That story—at least, a sinister reading of it—came to mind as I tried to process last week’s revelation of an amicus brief filed in April by legal counsel for the Southern Baptist Convention, the SBC’s Executive Committee, Lifeway Christian Resources, and The Southern Baptist Theological Seminary.
The case is Samantha Killary’s lawsuit against the city government of Louisville, Kentucky, where law enforcement employees allegedly enabled her years-long sexual abuse by her father, also a police officer.
No SBC entity is named in the lawsuit. But because it is similar to other lawsuits being brought against the SBC and the Executive Committee in Kentucky, legal counsel apparently advised these entities to file the amicus brief, encouraging the state Supreme Court to exclude “non-offender third parties” from Kentucky’s recent change in the statute of limitations for abuse claims.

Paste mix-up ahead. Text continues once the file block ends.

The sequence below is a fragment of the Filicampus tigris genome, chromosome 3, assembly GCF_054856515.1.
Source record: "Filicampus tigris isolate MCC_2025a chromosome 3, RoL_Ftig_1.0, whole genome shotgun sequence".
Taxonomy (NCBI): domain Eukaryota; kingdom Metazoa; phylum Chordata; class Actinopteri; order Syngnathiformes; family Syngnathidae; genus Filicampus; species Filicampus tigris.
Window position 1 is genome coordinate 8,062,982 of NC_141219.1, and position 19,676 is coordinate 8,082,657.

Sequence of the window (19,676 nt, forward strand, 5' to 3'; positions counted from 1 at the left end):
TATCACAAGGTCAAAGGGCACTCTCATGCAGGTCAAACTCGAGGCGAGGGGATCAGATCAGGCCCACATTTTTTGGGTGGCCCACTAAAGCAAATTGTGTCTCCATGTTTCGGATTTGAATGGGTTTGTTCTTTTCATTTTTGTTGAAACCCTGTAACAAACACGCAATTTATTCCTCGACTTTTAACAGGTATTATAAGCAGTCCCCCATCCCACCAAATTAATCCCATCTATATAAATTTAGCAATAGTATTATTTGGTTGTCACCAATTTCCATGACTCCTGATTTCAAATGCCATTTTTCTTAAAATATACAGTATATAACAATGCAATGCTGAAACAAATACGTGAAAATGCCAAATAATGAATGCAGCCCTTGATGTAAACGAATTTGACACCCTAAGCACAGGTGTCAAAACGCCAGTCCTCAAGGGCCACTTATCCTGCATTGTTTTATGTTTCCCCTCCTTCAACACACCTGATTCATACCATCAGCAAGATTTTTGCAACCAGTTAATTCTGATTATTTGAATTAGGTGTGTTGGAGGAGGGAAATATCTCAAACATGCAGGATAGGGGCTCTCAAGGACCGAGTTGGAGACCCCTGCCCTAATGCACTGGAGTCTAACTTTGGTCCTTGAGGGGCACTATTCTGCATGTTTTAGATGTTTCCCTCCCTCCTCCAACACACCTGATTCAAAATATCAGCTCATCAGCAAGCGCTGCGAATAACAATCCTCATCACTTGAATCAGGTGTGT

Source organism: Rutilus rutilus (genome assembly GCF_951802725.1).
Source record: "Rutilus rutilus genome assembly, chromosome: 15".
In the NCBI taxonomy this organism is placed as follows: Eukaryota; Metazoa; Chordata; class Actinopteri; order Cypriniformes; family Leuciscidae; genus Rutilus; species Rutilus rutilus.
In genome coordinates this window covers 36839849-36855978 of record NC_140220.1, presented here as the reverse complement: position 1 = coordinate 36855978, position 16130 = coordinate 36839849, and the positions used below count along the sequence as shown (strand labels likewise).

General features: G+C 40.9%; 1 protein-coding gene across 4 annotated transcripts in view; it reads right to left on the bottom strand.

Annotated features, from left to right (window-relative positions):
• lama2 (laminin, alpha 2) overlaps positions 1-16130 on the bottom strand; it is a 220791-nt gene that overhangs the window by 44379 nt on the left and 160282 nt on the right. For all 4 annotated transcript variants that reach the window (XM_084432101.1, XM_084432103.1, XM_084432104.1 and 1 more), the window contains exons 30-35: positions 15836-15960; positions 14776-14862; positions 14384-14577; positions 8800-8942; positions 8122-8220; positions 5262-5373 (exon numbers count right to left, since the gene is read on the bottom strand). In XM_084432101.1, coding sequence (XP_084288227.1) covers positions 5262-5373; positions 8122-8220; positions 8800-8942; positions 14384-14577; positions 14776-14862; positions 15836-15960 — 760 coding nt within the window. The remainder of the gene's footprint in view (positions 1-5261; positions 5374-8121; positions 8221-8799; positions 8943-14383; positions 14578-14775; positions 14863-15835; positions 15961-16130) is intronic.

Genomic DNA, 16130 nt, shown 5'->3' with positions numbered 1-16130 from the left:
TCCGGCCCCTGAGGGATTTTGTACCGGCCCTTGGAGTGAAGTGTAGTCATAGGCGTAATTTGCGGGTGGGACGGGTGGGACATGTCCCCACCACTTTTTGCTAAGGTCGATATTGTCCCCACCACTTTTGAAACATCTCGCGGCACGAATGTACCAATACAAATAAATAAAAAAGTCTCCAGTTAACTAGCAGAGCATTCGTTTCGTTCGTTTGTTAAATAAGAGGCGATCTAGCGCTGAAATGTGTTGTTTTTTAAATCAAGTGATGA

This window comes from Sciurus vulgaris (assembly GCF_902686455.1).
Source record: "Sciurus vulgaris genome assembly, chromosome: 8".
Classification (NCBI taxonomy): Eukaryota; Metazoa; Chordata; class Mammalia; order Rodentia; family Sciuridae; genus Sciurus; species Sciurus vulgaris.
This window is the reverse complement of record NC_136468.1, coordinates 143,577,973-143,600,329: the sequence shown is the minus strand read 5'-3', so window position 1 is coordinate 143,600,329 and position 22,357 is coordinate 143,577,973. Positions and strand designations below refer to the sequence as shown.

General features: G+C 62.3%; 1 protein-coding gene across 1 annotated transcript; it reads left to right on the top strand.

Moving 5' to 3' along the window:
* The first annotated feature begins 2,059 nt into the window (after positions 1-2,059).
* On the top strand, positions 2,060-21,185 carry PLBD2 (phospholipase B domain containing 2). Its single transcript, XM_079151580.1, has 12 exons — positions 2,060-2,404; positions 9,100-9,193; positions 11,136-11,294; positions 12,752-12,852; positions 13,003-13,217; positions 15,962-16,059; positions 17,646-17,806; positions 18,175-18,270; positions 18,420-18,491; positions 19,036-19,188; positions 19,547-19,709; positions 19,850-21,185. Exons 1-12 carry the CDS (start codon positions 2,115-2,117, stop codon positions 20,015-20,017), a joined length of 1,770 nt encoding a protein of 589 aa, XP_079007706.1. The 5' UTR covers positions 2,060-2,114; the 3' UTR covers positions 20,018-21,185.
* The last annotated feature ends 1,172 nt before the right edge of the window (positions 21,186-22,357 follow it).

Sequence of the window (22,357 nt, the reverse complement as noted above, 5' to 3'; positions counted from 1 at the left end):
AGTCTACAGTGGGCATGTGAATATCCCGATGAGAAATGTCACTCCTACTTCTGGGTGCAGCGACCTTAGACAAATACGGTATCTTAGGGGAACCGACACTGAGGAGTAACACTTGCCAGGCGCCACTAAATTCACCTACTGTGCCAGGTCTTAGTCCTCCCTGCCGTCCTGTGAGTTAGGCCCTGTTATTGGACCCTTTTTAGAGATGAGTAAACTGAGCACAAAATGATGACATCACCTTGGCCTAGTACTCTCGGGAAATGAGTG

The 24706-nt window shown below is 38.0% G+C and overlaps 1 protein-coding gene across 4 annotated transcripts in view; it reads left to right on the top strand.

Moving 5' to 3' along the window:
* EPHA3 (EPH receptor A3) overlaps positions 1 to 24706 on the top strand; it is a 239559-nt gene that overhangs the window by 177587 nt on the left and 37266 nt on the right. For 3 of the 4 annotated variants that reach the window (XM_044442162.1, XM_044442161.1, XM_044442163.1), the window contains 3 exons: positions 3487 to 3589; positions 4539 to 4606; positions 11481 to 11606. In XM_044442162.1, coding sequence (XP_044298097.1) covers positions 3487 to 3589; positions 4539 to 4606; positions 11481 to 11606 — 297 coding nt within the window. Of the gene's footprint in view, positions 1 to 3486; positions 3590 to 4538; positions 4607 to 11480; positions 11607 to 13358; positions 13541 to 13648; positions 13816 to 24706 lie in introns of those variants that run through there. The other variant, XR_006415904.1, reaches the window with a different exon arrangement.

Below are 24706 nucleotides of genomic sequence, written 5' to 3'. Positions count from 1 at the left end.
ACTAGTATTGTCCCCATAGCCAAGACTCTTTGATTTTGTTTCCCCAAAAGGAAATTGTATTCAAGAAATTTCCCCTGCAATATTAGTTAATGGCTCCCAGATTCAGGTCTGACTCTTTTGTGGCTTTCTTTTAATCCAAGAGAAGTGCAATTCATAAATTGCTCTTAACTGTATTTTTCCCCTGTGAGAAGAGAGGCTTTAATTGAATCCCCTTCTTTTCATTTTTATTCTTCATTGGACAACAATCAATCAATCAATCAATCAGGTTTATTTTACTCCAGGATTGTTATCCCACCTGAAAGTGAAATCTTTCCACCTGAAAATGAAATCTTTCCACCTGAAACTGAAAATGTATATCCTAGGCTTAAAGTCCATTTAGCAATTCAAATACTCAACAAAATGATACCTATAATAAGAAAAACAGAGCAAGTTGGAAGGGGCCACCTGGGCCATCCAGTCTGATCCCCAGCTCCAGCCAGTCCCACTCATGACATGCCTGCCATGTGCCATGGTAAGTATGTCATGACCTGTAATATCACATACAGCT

This may protect the SBC from legal liability, but it harms Killary and excuses the institution that hurt her. It is an enormous betrayal to abuse survivors and our allies for accountability within the SBC, and the consequences will—and should—be grave.
After revelations of a scandalous amicus brief, @RevChrisDavis wonders who in the SBC is to blame.
“Here we are—survivors and pastors and therapists and attorneys who thought things were changing for the better—wondering what has just happened.”https://t.co/MO47ss2Oxo
— Christianity Today (@CTmagazine) November 1, 2023